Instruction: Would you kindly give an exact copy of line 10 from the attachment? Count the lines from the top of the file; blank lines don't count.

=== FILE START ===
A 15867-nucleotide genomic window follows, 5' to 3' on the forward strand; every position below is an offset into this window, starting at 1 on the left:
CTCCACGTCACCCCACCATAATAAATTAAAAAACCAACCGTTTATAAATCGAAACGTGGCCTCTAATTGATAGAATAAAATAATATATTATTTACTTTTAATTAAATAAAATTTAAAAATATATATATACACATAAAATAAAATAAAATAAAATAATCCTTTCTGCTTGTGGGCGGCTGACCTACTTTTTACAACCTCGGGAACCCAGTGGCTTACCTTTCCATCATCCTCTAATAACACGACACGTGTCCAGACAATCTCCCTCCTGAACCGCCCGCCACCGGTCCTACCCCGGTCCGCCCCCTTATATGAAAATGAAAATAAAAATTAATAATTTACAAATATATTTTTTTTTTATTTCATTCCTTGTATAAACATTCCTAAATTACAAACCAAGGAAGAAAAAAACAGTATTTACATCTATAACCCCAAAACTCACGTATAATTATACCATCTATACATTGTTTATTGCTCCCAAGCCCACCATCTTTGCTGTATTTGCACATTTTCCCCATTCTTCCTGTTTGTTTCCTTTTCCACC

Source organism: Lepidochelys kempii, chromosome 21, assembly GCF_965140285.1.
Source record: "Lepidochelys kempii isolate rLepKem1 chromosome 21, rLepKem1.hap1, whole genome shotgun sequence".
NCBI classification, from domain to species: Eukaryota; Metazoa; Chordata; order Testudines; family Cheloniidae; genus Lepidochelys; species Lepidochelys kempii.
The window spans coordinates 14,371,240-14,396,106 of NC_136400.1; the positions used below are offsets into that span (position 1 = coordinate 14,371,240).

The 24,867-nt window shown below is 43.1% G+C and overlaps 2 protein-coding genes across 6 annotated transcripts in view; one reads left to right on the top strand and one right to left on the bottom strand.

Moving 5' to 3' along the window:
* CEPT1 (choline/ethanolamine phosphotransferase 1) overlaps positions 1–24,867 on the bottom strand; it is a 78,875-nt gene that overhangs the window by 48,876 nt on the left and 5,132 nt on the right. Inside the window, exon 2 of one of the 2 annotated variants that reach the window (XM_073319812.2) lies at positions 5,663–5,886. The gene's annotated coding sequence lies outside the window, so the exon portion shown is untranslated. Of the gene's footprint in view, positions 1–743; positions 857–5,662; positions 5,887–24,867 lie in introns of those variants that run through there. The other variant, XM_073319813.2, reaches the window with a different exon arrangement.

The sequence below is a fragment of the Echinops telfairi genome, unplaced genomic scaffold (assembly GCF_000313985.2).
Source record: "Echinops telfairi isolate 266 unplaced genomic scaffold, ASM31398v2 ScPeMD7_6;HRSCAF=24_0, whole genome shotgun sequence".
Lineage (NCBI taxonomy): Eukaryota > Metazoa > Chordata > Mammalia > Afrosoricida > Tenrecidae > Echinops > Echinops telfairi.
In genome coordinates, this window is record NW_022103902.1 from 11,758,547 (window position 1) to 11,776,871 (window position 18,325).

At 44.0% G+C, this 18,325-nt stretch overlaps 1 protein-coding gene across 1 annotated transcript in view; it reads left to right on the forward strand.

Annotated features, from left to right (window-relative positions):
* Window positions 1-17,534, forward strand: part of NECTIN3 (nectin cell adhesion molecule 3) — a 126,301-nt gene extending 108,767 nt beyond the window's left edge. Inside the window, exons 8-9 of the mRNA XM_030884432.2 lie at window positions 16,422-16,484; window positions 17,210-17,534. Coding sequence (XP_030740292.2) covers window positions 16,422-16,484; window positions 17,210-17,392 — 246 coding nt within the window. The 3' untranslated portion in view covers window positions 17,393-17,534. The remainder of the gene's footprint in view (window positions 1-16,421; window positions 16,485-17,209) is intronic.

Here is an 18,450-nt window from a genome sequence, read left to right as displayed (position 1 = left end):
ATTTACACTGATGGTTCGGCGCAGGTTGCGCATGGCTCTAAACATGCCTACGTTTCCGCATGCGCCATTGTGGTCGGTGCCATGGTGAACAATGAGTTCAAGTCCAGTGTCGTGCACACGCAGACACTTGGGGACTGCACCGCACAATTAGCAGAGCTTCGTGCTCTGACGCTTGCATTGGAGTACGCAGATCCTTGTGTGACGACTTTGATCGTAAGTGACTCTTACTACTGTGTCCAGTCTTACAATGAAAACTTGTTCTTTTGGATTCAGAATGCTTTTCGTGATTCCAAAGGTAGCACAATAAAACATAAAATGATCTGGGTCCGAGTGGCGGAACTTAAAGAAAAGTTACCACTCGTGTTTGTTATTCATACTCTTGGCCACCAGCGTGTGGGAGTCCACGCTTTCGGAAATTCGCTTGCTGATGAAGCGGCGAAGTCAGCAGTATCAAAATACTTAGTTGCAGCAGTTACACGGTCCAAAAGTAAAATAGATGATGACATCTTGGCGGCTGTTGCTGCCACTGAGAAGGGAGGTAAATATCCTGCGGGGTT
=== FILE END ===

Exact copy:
The sequence below is a fragment of the Echinops telfairi genome, unplaced genomic scaffold (assembly GCF_000313985.2).